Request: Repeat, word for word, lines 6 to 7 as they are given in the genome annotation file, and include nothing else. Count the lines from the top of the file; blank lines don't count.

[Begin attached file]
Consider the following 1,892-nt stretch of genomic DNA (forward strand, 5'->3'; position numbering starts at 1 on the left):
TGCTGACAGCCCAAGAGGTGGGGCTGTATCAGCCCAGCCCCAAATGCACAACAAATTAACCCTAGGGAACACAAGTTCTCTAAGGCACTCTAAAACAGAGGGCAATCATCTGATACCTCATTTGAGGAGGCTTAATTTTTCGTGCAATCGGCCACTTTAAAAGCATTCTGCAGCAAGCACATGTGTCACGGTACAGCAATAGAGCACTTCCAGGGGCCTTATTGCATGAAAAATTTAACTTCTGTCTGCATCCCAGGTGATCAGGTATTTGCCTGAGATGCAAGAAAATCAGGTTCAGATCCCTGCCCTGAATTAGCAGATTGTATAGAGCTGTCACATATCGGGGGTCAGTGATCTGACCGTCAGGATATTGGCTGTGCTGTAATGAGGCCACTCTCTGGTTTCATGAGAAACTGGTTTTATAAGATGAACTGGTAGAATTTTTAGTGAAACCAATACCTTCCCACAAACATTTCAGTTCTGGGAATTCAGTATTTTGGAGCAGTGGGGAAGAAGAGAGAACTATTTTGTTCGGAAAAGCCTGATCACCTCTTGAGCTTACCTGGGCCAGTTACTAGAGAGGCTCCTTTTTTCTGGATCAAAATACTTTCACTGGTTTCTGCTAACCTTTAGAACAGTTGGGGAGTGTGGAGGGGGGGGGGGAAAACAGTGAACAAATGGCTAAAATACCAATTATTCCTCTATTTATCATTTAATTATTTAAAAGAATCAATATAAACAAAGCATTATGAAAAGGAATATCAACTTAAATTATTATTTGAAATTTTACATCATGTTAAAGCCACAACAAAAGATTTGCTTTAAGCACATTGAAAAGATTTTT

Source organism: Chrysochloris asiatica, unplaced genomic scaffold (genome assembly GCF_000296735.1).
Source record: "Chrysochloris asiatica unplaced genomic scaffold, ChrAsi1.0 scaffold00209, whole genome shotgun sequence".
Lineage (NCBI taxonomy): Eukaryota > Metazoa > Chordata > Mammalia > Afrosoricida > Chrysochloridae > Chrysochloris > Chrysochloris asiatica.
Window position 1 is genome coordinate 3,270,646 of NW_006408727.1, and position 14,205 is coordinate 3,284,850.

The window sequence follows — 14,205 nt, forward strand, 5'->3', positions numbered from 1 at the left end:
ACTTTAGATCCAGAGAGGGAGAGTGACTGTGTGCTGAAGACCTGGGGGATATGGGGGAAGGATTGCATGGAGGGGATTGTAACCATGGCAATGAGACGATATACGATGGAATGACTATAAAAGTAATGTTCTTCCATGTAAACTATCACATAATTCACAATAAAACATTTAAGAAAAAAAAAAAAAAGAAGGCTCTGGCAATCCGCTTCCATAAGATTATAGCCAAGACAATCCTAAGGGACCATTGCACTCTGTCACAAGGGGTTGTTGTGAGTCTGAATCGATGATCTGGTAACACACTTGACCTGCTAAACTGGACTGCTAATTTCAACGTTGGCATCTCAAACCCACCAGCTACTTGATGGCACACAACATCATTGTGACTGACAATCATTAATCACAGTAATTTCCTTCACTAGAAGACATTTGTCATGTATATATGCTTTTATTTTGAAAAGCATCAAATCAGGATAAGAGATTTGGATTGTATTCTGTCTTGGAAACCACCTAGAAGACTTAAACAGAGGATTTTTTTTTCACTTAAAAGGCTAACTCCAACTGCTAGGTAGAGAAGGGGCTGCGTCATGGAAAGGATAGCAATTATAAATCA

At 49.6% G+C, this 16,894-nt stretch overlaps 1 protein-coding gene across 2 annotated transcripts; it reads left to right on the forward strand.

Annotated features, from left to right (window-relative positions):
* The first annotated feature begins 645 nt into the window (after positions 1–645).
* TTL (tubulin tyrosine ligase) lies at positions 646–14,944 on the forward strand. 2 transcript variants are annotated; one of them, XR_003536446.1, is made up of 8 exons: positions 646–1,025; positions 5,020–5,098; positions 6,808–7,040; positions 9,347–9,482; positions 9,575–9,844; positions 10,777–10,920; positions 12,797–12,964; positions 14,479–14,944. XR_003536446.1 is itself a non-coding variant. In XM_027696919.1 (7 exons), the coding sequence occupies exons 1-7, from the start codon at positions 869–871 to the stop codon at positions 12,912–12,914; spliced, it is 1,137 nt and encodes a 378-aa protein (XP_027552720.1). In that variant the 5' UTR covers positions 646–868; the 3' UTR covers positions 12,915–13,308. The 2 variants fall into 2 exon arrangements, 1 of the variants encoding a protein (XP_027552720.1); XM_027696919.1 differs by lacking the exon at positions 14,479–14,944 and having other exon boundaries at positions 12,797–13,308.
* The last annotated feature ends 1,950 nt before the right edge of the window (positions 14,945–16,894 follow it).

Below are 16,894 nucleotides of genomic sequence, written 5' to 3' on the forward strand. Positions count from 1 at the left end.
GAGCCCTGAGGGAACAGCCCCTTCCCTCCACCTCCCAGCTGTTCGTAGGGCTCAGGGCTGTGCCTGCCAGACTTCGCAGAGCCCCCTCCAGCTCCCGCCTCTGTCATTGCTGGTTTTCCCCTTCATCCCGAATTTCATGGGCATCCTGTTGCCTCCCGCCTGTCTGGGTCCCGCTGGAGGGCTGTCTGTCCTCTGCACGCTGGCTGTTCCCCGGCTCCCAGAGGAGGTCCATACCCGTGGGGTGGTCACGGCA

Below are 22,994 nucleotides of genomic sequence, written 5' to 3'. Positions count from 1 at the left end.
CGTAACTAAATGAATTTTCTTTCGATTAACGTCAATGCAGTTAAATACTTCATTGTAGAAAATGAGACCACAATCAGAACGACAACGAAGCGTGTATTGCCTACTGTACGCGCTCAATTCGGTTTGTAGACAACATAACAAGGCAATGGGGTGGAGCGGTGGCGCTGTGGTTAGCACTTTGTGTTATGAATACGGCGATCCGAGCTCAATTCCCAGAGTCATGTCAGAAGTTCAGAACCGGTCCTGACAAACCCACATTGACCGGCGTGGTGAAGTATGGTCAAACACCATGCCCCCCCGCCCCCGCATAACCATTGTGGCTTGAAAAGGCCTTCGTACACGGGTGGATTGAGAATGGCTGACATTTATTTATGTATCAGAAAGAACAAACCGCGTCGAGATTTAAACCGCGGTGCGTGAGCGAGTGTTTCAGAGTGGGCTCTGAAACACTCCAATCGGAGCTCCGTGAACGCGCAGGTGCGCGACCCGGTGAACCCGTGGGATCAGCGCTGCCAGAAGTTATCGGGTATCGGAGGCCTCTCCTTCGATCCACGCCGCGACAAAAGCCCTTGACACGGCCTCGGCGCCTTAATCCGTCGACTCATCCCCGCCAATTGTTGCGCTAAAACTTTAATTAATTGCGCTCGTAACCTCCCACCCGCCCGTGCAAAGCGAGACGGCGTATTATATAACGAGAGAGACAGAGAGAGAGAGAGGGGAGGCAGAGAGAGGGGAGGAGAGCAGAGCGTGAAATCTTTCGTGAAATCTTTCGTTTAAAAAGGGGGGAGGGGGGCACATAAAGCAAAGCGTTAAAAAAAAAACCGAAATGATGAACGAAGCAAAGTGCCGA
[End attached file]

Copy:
Window position 1 is genome coordinate 3,270,646 of NW_006408727.1, and position 14,205 is coordinate 3,284,850.

The window sequence follows — 14,205 nt, forward strand, 5'->3', positions numbered from 1 at the left end: